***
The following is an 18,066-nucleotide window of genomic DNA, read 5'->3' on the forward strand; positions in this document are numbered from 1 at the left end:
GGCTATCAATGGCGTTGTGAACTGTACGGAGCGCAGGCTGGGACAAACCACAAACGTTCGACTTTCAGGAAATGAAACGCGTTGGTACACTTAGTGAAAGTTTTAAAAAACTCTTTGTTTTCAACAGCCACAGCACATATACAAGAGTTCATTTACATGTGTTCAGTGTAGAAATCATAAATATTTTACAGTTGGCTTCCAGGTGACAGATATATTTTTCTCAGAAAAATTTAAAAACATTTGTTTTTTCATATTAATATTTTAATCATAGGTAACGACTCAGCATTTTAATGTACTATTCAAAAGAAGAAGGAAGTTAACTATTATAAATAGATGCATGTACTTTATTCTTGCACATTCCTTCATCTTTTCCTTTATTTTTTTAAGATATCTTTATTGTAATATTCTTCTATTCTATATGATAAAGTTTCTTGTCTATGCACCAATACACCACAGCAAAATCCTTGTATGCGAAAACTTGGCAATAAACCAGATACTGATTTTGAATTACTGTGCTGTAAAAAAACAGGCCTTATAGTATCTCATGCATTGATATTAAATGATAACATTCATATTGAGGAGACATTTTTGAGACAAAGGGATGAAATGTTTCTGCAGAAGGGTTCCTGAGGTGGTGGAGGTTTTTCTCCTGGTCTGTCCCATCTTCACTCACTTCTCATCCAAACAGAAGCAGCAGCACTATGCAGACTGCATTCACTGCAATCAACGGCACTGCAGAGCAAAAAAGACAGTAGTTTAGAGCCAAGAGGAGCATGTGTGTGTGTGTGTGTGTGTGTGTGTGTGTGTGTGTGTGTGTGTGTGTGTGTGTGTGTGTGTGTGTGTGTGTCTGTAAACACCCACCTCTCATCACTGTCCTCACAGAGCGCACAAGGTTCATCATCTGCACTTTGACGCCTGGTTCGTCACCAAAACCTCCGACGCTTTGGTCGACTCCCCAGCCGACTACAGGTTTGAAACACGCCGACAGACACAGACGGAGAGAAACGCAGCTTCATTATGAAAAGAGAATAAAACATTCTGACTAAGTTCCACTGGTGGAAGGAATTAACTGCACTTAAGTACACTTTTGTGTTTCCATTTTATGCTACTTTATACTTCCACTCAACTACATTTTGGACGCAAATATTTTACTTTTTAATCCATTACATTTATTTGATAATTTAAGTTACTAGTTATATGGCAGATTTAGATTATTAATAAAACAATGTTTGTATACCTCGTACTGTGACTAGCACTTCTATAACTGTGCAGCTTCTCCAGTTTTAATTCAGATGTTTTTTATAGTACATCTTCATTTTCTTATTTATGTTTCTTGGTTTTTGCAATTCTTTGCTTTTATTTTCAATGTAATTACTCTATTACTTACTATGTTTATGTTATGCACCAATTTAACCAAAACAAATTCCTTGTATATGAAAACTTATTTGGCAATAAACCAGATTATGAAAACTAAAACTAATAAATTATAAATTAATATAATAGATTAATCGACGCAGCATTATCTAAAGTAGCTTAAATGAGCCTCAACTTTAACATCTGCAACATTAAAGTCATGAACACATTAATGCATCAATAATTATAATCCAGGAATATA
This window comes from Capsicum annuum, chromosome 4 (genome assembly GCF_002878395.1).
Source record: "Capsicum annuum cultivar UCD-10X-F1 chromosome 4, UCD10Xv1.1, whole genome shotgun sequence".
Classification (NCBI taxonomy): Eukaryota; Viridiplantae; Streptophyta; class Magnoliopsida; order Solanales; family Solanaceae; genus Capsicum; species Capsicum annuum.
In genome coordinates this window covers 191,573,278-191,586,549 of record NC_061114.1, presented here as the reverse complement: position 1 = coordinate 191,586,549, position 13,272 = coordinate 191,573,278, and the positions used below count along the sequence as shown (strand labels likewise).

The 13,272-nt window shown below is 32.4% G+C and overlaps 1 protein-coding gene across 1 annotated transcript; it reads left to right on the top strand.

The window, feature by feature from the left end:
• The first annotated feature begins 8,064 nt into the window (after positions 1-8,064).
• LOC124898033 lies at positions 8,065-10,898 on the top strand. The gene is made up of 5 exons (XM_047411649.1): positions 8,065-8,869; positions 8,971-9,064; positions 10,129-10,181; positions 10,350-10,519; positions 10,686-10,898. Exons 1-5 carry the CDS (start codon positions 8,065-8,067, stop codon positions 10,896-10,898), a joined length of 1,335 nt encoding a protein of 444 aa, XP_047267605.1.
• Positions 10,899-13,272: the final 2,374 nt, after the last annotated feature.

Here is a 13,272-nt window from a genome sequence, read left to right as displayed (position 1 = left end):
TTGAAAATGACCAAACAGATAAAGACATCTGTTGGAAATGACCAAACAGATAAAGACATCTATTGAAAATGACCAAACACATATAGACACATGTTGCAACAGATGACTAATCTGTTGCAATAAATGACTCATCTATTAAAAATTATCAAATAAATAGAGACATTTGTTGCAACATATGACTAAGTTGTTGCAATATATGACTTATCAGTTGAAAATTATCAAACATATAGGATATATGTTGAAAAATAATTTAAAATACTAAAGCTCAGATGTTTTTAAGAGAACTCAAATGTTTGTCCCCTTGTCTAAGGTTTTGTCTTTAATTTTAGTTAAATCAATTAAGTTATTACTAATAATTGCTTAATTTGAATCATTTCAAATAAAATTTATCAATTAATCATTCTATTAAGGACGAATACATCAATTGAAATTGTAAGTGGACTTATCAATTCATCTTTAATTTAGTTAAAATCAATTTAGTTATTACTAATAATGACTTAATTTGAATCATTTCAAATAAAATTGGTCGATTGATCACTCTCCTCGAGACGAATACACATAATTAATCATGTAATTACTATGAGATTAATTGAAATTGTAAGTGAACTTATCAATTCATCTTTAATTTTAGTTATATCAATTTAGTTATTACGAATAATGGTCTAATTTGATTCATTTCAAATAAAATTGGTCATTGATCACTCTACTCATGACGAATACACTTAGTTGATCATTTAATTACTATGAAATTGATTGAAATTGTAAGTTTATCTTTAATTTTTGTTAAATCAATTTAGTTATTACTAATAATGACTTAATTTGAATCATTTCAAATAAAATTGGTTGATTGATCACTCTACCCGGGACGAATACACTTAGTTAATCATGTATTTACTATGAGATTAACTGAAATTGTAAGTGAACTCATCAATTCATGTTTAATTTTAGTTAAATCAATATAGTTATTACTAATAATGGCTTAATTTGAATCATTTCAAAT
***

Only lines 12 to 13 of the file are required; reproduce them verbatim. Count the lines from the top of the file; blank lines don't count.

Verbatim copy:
Here is a 13,272-nt window from a genome sequence, read left to right as displayed (position 1 = left end):
TTGAAAATGACCAAACAGATAAAGACATCTGTTGGAAATGACCAAACAGATAAAGACATCTATTGAAAATGACCAAACACATATAGACACATGTTGCAACAGATGACTAATCTGTTGCAATAAATGACTCATCTATTAAAAATTATCAAATAAATAGAGACATTTGTTGCAACATATGACTAAGTTGTTGCAATATATGACTTATCAGTTGAAAATTATCAAACATATAGGATATATGTTGAAAAATAATTTAAAATACTAAAGCTCAGATGTTTTTAAGAGAACTCAAATGTTTGTCCCCTTGTCTAAGGTTTTGTCTTTAATTTTAGTTAAATCAATTAAGTTATTACTAATAATTGCTTAATTTGAATCATTTCAAATAAAATTTATCAATTAATCATTCTATTAAGGACGAATACATCAATTGAAATTGTAAGTGGACTTATCAATTCATCTTTAATTTAGTTAAAATCAATTTAGTTATTACTAATAATGACTTAATTTGAATCATTTCAAATAAAATTGGTCGATTGATCACTCTCCTCGAGACGAATACACATAATTAATCATGTAATTACTATGAGATTAATTGAAATTGTAAGTGAACTTATCAATTCATCTTTAATTTTAGTTATATCAATTTAGTTATTACGAATAATGGTCTAATTTGATTCATTTCAAATAAAATTGGTCATTGATCACTCTACTCATGACGAATACACTTAGTTGATCATTTAATTACTATGAAATTGATTGAAATTGTAAGTTTATCTTTAATTTTTGTTAAATCAATTTAGTTATTACTAATAATGACTTAATTTGAATCATTTCAAATAAAATTGGTTGATTGATCACTCTACCCGGGACGAATACACTTAGTTAATCATGTATTTACTATGAGATTAACTGAAATTGTAAGTGAACTCATCAATTCATGTTTAATTTTAGTTAAATCAATATAGTTATTACTAATAATGGCTTAATTTGAATCATTTCAAAT